No shooting allowed, well, except with a camera. People enjoy interacting with deer at a Sevierville petting zoo.

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(WBIR-Sevierville) An East Tennessee couple built a place where visitors could not only pet animals but also hand feed them and walk among them.

An attraction in Sevierville not only encourages visitors to feed animals but also to walk among them. Jacob Haskew

Greg Hoisington said, "Our animals will really get right in your face. I mean they will. They see that feed cup and it's like man I'm your buddy."

He and his wife Lynn started the attraction in Sevierville about 25 years ago. The Smoky Mountain Deer Farm and Exotic Petting Zoo lives up to its name with Zonkies, and reindeer, and Rocky Mountain Elk.

"I think the parents probably enjoy it more than the kids do because they appreciate when an Elk that's this big comes up and gets in your face that's awesome. It really is awesome," he said.

Visitors interact with kangaroos and pot bellied pigs and goats. A lot of goats. There's big horses, little horses, and something called a Watusi. A what? It's an animal with really big horns.

But after all it is a deer farm. And the deep have big antlers.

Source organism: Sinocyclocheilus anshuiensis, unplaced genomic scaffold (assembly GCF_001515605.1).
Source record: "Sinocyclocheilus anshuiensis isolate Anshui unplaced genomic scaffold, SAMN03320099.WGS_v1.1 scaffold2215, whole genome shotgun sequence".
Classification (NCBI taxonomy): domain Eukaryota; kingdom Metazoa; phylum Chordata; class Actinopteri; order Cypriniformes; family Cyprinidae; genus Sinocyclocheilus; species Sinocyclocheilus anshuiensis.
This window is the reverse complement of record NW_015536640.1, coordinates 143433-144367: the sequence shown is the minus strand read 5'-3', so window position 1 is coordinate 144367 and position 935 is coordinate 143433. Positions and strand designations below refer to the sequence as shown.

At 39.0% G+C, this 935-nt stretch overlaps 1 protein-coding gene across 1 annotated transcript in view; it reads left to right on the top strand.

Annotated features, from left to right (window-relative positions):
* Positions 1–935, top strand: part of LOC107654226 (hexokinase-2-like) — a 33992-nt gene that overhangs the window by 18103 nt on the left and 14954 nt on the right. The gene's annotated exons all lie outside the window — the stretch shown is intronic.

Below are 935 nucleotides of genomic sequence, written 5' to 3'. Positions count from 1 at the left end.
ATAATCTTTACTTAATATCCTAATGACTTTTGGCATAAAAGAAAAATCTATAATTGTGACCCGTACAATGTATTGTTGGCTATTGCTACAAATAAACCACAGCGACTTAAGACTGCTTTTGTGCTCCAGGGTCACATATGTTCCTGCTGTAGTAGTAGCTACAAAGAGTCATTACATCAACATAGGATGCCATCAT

Some East Tennessee hunters would love to get close to the animals but the only shooting allowed there is with a camera.

"And they're really neat creatures. It's more fun to watch them I think," he said.

Here's how they got the idea to start the petting zoo.

"One day on the way to the Grand Canyon my wife and I saw a sign that said deer farm. Being a deer hunter I figured well I've go to check this out. It was a place like this. So we decided when we get old and gray let's build one," he said.

Building it was a bit of a stretch.

"I was a city kid basically. It took me two year to figure out that you didn't need to wear gloved to pick up hay because the hay wasn't supposed to have thorns in it. So I got had about every way you can imagine but it took a long time to figure it out," he explained.

The deer roam on more than 140 acres but show up to hang out with visitors at the sound of feeding cups and during their regular meals.

Keeping it clean is a priority. Greg says all of the animals are well fed and get regular vet check ups.

You'll hear some odd noises and see some interesting creatures and feel some slobbery tongues as you walk among the animals at the Smoky Mountain Deer Farm.

It is open every day except Thanksgiving and Christmas.

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